Tips for First-Time Producing Writers

It’s not about what you know, it’s what you are.

Screenwriter? Producer? Actor? Director? Film nerd? Movie addict? Wannabe? It’s a set of hats. We trade them back and forth depending on the situation.

For instance, my Screenwriting Hat is my first love. Such a comfy hat, with so many possibilities attached to it. But there’s always that Producing Hat hanging around for special occasions. And lately, it’s been coming out of mothballs more regularly.

You see, writers are not limited to merely writing. We can also help make the stuff we write. Authors do it all the time, with self-publishing and ebooks and marketing and blogs and all that stuff a writer does to get going in the literary world. WhoWantsToBeAMovieProducer

Admittedly, making a motion picture is much more of a collaborative effort than publishing a book – though one might argue to the contrary. I will assert that video production and filmmaking are crafts specifically designed to function as a collaboration. It’s a team effort to interpret written words for a screen, whether it’s big and silver or small and iPod.

So if this is your first foray into getting it made, where do you begin?

First, consider your resources. Going the traditional route (hiring a crew, locating a set, renting or buying equipment) can get pricey, but if you’ve inherited a small fortune, you should absolutely do it. And while you’re at it, drop me a line and we can talk sequels ;o)

If you’re working with more of the low- to no- budget scenario, this will require cake. As I expressed last week, a decent crew can often be induced to work for food. Because whether we are students, wannabes, or full-time professionals, we movie people are so fond of working. So if you are likeable and have an interesting story, you can accomplish a lot with good organization and decent snackage.

Similarly, you will want to make sure you have the equipment you need in order to do your story justice. No lights? Shoot outside, on a cloudy day preferably. No sound gear? Congratulations, you are making a silent film. Don’t knock it, some very delightful films have been crafted with no sound at all (take the recent Academy Award winner for example, or my friend Peter’s gorgeous short, The Camera).

Second, consider your strengths. Producers must be organized. Producers must persevere. Producers must be good communicators.

If you are lacking any or all of these skills, I suggest you recruit a best friend, spouse, or significant other to help you. Once you start accumulating cast and crew members, setting dates, and making plans, the details will add up quickly – and that’s a lot of cake to keep track of.

I also recommend sitting down with your director-slash-cameraman-slash-neighbor-with-an-iPhone to talk through your script. Estimate how much time it will take to shoot each scene. Generally, you will want to allow for a few run-throughs with your actors, as well as multiple angles.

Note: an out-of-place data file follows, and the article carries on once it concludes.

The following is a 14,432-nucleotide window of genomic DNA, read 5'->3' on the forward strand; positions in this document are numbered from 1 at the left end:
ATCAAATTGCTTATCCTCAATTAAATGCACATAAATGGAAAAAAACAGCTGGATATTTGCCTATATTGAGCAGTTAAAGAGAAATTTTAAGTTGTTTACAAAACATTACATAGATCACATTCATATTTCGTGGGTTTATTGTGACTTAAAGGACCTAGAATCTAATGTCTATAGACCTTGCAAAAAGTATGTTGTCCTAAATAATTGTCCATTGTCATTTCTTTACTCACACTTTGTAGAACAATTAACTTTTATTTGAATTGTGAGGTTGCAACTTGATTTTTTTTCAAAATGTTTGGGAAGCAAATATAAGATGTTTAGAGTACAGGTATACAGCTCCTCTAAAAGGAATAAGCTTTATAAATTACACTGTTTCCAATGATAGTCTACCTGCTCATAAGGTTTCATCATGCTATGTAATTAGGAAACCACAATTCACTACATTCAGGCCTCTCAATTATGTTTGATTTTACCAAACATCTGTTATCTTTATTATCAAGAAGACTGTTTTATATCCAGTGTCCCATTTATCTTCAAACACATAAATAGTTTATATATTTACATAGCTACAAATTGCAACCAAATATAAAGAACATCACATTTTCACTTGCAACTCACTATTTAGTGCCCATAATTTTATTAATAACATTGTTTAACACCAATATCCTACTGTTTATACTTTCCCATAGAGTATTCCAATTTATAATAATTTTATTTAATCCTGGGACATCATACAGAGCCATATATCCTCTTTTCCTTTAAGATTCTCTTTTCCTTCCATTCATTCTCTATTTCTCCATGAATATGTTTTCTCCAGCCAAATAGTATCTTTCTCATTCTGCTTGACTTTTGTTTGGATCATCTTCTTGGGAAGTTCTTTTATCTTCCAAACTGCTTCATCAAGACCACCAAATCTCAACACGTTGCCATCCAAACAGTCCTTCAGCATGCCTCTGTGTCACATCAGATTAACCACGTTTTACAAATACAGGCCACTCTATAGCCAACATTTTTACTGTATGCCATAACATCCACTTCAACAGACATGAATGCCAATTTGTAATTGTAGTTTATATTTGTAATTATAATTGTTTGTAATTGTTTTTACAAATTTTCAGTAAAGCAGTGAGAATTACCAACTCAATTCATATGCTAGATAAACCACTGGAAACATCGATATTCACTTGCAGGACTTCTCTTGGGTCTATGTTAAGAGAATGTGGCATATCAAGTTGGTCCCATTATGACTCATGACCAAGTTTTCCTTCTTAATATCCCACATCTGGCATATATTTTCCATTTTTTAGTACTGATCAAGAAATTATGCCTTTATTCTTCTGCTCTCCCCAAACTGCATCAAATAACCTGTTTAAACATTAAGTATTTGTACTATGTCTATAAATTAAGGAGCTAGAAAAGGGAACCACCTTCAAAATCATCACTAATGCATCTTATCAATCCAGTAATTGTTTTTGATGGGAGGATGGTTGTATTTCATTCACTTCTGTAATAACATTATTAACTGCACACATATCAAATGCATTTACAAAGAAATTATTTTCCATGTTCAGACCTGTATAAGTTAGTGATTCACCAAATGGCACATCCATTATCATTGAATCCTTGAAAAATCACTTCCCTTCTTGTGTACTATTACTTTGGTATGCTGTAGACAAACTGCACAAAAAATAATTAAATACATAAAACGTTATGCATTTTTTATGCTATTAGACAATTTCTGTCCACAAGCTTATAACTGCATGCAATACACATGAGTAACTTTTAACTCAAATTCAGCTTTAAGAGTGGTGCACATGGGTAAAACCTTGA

Make sure and communicate a basic schedule to your entire team, and differentiate who needs to be where at what time. Camera and lights people will need to arrive earlier than cast, since they will need time to set up. Of course a shoot will never go according to schedule, but you should start with one just the same.

Third, stop considering and get to work! You will learn so much more by getting out there and making something than by reading and thinking and planning. Definitely read and think and plan, but don’t let that keep you from getting started.

Wheeeee, it’s fun!

My crew (mostly) at our first shoot - The New York Chocolate Show

My crew (mostly) at our first shoot – The New York Chocolate Show

When I first started shooting my web series, I had been working for a production company for nine years. So I had a lot of the skills to get the show made, but I had also learned from hard experience that it’s nearly impossible to direct and run camera at the same time. There’s just too much to think about, and you’re sure to do one or both jobs poorly.

I learned a lot that first shoot, but the stress of the weekend was made much more bearable with good planning, a cheery camera operator and on-camera talent, and this random guy on the right who wanted to take a picture with us.

What are you working on? Let it come to life.

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Writer’s Block

Whenever I talk to someone about writing, they inevitably ask me if I get writer’s block. I find that intriguing. Is this a common phenomenon, that would-be writers just can’t think of anything to say?

I confess, I’ve never really believed in writer’s block. Not that I always feel like writing, but when you work for a communications company and deadlines must be met, you just have to produce whether you feel it or not. So I don’t tend to encounter writer’s block in that way – staring at the blank page with dread in my heart and motionless fingers.